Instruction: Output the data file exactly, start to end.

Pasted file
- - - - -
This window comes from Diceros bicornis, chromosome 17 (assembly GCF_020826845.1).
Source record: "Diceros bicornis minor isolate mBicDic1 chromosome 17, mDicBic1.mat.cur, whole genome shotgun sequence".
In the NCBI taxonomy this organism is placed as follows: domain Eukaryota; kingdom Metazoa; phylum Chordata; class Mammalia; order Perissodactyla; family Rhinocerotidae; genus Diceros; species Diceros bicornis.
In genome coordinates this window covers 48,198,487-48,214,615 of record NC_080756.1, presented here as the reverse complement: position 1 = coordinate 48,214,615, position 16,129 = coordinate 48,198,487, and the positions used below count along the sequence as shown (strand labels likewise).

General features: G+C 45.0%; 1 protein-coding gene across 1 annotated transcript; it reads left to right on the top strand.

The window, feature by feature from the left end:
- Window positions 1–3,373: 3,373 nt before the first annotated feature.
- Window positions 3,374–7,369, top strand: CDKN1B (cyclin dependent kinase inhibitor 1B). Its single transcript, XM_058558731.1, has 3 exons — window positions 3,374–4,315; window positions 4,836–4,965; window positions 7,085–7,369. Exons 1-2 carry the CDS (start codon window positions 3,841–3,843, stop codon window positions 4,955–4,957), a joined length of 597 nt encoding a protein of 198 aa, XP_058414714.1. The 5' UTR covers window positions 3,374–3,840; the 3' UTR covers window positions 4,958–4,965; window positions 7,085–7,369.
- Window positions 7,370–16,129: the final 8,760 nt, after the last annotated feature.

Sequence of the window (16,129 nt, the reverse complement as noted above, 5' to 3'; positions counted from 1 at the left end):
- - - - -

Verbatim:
This window comes from Diceros bicornis, chromosome 17 (assembly GCF_020826845.1).
Source record: "Diceros bicornis minor isolate mBicDic1 chromosome 17, mDicBic1.mat.cur, whole genome shotgun sequence".
In the NCBI taxonomy this organism is placed as follows: domain Eukaryota; kingdom Metazoa; phylum Chordata; class Mammalia; order Perissodactyla; family Rhinocerotidae; genus Diceros; species Diceros bicornis.
In genome coordinates this window covers 48,198,487-48,214,615 of record NC_080756.1, presented here as the reverse complement: position 1 = coordinate 48,214,615, position 16,129 = coordinate 48,198,487, and the positions used below count along the sequence as shown (strand labels likewise).

General features: G+C 45.0%; 1 protein-coding gene across 1 annotated transcript; it reads left to right on the top strand.

The window, feature by feature from the left end:
- Window positions 1–3,373: 3,373 nt before the first annotated feature.
- Window positions 3,374–7,369, top strand: CDKN1B (cyclin dependent kinase inhibitor 1B). Its single transcript, XM_058558731.1, has 3 exons — window positions 3,374–4,315; window positions 4,836–4,965; window positions 7,085–7,369. Exons 1-2 carry the CDS (start codon window positions 3,841–3,843, stop codon window positions 4,955–4,957), a joined length of 597 nt encoding a protein of 198 aa, XP_058414714.1. The 5' UTR covers window positions 3,374–3,840; the 3' UTR covers window positions 4,958–4,965; window positions 7,085–7,369.
- Window positions 7,370–16,129: the final 8,760 nt, after the last annotated feature.

Sequence of the window (16,129 nt, the reverse complement as noted above, 5' to 3'; positions counted from 1 at the left end):